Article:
Members of the Association des radio amateurs de la Grande Ronde ready to help in case of emergency

July 2—LA GRANDE — A group of Grande Ronde Valley ham radio operators are helping to keep an iconic part of the past alive while securing Union County’s future.

The individuals are the members of the Grande Ronde Radio Amateur Association, many of whom use Morse code, a communication tool that was all the rage for much of the 1800s when the telegraph was king of long-range communication.

Morse code is much less used today, but many members of the Grande Ronde Radio Association retain their Morse code skills, because in an emergency sending radio messages via Morse code can be a lot faster and more efficient than sending them by voice.

One reason is that less radio bandwidth is needed to send messages via Morse code and another is that it may be easier to understand them because they are simpler.

“With Morse code, you don’t have to deal with complexity and nuance of voice,” said Ted Ivester of GRRAA.

Ivester and other club members worked hard to maintain their Morse code skills last month while participating in the American Radio Relay League Field Day, an annual international event, at Bird Track Springs, about 8 km to the south -west of Hilgard State Park.

Amateur radio enthusiasts had one main goal – to prepare Union County to have a connection to the outside world in the event of a disaster such as an earthquake, flood, or windstorm that could knock out all Internet communications, cellular or landline in the Grande Ronde Vallée.

Such a disaster could make amateur radio the valley’s only link to the outside world.

“We would be the last line of communication,” said GRRAA member Joel Hinshaw.

Off the Grid Bird Track Springs Campground was an ideal site for the event as it requires radio operators to operate in an environment in which they do not have access to working electrical outlets, much as they might during a natural disaster.

“It’s off the grid,” said GRAA member Tyson Brooks.

Brooks said Field Days provide a great learning opportunity when they can be held in places like Bird Track Springs.

“It’s a simulation of what we need to do to keep the radios away from civilization,” Brooks said.

Radio operators therefore had to rely on batteries and electricity from solar panels and gas generators to power their equipment.

Many operators install their antennas using fishing reels and rods. Operators loaded reels with fishing line and then threw it high in the trees to help install the antenna wire. The antenna wire made it easy to reel in signals from all over the United States. United and Faraway Lands during the contest period which ran from 11 a.m. on June 25 to 11 a.m. on June 26.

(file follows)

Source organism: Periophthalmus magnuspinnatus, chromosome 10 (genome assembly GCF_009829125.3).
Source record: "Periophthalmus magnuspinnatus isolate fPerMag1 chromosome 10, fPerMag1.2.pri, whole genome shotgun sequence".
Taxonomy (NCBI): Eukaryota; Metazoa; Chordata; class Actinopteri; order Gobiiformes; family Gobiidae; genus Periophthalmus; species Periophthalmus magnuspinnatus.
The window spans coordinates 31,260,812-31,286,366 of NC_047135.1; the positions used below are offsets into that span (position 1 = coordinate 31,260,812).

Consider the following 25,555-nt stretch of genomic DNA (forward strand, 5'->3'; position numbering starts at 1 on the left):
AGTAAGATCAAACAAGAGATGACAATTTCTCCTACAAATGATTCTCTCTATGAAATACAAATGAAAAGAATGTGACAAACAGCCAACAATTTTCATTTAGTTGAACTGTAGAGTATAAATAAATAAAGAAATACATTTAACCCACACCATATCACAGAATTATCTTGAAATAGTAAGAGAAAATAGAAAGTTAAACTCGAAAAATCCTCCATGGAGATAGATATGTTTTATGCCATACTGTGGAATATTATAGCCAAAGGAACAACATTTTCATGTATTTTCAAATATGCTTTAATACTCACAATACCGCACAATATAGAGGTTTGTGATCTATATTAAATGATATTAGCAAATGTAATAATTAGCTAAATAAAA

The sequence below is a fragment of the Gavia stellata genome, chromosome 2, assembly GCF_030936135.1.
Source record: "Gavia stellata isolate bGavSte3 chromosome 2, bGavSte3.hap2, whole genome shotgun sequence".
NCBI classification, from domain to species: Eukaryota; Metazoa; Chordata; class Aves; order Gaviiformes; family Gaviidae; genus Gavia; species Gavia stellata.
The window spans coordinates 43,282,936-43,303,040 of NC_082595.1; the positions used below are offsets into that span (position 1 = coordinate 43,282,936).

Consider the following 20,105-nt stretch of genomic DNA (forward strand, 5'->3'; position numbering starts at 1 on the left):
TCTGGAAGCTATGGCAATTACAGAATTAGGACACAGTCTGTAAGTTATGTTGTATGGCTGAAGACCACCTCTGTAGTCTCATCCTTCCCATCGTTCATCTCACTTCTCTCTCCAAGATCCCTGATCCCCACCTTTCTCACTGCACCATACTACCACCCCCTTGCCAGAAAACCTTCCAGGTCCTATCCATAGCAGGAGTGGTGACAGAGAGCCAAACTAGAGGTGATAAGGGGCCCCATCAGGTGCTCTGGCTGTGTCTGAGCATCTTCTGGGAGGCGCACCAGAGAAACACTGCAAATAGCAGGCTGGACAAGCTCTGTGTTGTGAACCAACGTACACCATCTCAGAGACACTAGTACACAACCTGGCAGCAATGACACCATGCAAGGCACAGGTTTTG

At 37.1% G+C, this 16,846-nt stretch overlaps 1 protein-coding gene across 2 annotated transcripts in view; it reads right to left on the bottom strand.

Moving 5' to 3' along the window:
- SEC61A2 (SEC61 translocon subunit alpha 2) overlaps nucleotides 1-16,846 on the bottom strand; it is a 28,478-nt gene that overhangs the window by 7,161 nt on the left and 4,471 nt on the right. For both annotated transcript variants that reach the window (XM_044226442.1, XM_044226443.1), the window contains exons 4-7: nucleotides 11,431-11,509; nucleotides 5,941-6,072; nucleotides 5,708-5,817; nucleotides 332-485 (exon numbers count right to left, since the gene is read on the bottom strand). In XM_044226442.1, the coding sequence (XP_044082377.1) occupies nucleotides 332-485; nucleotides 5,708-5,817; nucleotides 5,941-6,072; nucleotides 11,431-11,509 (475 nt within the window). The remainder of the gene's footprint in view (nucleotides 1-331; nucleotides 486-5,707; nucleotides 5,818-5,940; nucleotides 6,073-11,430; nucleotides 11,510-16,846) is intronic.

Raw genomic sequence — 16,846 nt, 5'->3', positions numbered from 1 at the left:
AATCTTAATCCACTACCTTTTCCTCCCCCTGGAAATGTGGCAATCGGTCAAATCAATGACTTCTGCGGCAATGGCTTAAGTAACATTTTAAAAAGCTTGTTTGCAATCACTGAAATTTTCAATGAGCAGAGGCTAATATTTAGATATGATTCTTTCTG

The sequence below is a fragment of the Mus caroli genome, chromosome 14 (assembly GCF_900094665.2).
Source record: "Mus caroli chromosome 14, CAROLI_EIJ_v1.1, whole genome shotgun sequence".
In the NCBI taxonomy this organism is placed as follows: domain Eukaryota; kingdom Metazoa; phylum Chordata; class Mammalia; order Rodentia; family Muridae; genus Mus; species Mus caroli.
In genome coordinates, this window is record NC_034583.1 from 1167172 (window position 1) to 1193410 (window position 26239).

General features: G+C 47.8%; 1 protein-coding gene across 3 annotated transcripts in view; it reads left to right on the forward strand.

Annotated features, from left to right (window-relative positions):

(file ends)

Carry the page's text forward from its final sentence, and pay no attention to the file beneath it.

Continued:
GRRAA members made 790 contacts during Field Day. A total of 168 of the contacts were via Morse code, 451 were via voice and 171 digital connections, also described as computer radio.

A total of 446 contacts were from the 48 contiguous states, five from Alaska and five from radio operators in Hawaii. Contacts have been established with radio operators in Canada and other foreign countries, including Japan, Indonesia, Mexico, Qatar and Uruguay.

No contact has been established with radio operators in Ukraine. GRRAA member Mike Orcutt said many radio amateurs might be reluctant to use their radios because it would give away their location to the Russian military, which invaded Ukraine in February.

“They could triangulate their position, which could make them a target,” he said.

Queuing Orcutt, who used a digital system to make contact, said there were times when it seemed like everything was happening at once.

“Sometimes I would make contact and I had three or four other people waiting,” Orcutt said, explaining that he could see the radio operators were on the line through his computer screen.

Contacts between operators were just long enough to exchange summary information, including their club’s call signs and location. Once the trade was complete, traders would record the strength of the signal they received.

Brooks said people communicating via amateur radio on Field Days tend not to know each other well because the exchanges are short. He did, however, say that he made many friends he first met over the air, and knew many more who became radio friends.

“Some people will meet on the radio and be friends for the rest of their lives, even though they may never meet in real life,” Brooks said.

Ida M. Morgan